A Northumberland Alpine Gardener's Diary
This entry: 14 October 2009 by John Richards
Northumberland Diary. Entry 128.
We are off to Crete for a week tomorrow, hoping that we are not too early to see some autumn bulbs. In recent years we have concentrated on the Peloponnesos at this time of year, but Crete is also well supplied with late treasures, which are perhaps not as well known as those from the Mani. Nick Turland and John Fielding's excellent book 'Flowers of Crete' gives a good indication of what to expect, and also that we may be a week or two early, as we would expect to be, going by the timetable on the mainland. Unfortunately, flights to Crete from Newcastle (and almost everywhere else) stop on October 22nd, so what can one do? In this sense, the mainland (Athens being a capital city) is better supplied.
This caused me to clear the memory on my camera, and downloading the photographs I have taken in our garden in the last few days caused me to think that I might just post a short photomontage. As stated in my last entry, this is not only a very early autumn, it is already a very beautiful one. This is almost the loveliest time of year. He (or she) that does not plant a garden with the autumn in mind, and does not have the eyes to see the splendour when it arrives, is truly missing out.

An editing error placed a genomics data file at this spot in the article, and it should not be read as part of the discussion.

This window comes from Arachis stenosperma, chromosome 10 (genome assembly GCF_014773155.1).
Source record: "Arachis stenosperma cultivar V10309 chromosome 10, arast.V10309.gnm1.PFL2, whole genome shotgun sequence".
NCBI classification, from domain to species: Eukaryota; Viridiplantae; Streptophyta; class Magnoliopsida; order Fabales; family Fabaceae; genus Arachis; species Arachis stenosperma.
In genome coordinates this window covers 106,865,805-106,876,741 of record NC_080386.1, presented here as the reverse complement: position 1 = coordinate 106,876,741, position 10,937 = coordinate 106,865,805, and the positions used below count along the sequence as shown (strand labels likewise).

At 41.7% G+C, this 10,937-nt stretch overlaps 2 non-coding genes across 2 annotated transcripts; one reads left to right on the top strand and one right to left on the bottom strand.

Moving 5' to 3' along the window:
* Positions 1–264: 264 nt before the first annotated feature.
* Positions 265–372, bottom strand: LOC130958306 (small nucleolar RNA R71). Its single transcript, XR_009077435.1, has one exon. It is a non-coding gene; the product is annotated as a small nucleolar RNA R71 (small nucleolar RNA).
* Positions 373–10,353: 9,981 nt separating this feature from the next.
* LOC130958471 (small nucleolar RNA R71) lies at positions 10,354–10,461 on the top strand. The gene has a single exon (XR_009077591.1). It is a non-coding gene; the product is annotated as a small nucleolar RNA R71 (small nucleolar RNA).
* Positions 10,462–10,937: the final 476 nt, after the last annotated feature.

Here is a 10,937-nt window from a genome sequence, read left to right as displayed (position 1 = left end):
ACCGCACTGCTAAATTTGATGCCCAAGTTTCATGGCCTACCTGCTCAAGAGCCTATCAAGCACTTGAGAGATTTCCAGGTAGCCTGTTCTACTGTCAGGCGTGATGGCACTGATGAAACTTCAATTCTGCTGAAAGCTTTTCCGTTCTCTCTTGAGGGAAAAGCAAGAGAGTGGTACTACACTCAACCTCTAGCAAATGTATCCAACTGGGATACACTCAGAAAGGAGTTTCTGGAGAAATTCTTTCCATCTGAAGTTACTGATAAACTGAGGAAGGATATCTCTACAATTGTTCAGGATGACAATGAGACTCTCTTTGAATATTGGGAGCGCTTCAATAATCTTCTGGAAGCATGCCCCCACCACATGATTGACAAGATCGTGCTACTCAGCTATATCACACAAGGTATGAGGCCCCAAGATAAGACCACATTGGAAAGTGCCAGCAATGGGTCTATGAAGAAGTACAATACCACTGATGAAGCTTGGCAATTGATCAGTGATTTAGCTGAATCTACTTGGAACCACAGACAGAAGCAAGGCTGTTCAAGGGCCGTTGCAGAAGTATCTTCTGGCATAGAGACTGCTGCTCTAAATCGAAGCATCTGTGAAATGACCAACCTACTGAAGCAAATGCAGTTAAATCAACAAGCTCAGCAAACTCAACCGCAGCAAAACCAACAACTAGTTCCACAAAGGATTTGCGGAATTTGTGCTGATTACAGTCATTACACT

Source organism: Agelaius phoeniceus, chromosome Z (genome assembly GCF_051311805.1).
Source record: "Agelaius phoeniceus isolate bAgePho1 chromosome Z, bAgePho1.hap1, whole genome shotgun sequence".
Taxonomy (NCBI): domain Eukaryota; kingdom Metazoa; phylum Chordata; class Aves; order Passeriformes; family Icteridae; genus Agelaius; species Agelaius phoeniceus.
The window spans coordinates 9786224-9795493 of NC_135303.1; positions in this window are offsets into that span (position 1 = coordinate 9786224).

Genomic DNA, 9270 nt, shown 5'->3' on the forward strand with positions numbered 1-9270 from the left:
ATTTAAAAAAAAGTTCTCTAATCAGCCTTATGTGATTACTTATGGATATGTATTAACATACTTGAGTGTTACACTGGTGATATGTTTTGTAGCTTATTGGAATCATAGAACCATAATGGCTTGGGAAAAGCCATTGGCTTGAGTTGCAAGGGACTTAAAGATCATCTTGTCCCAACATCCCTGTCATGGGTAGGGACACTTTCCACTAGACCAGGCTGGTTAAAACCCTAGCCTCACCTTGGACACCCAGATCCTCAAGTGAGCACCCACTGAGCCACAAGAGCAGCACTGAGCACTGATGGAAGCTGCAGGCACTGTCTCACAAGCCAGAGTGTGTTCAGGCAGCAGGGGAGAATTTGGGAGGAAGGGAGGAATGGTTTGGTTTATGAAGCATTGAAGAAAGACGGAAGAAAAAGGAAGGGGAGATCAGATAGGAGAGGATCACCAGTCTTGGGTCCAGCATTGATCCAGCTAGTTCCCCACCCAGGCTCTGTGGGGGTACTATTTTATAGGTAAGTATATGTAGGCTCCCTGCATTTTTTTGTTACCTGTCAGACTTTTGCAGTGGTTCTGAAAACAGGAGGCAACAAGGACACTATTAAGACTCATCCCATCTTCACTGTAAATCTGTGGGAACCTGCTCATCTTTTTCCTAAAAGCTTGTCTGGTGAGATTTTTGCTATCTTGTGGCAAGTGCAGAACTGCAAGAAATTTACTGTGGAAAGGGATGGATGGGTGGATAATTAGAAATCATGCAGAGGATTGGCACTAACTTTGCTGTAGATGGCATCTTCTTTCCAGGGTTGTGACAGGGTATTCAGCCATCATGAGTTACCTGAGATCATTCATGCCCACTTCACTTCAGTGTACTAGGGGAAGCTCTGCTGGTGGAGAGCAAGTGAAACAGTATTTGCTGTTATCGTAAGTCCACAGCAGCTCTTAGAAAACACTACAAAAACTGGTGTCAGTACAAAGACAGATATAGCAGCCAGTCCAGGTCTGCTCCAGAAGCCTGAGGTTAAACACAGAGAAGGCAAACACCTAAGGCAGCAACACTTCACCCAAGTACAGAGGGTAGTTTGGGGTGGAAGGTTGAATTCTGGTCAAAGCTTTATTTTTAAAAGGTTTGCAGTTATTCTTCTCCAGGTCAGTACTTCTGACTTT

Sorbus 'Joseph Rock' Group
Acer palmatum and Prunus serrula
Acer palmatum, Betula utilis jacquemontii and Sorbus fruticosa
Acer capillipes and Fothergilla major.
No doubt the best of it will be gone when we return. Sic transit gloria mundi as they say, or 'she's often ill in the back of the van after a good weekend'.
To finish with, here are crocuses flowering in the alpine house, followed by close-ups of Crocus goulimyi and C. goulimyi 'Mani White'.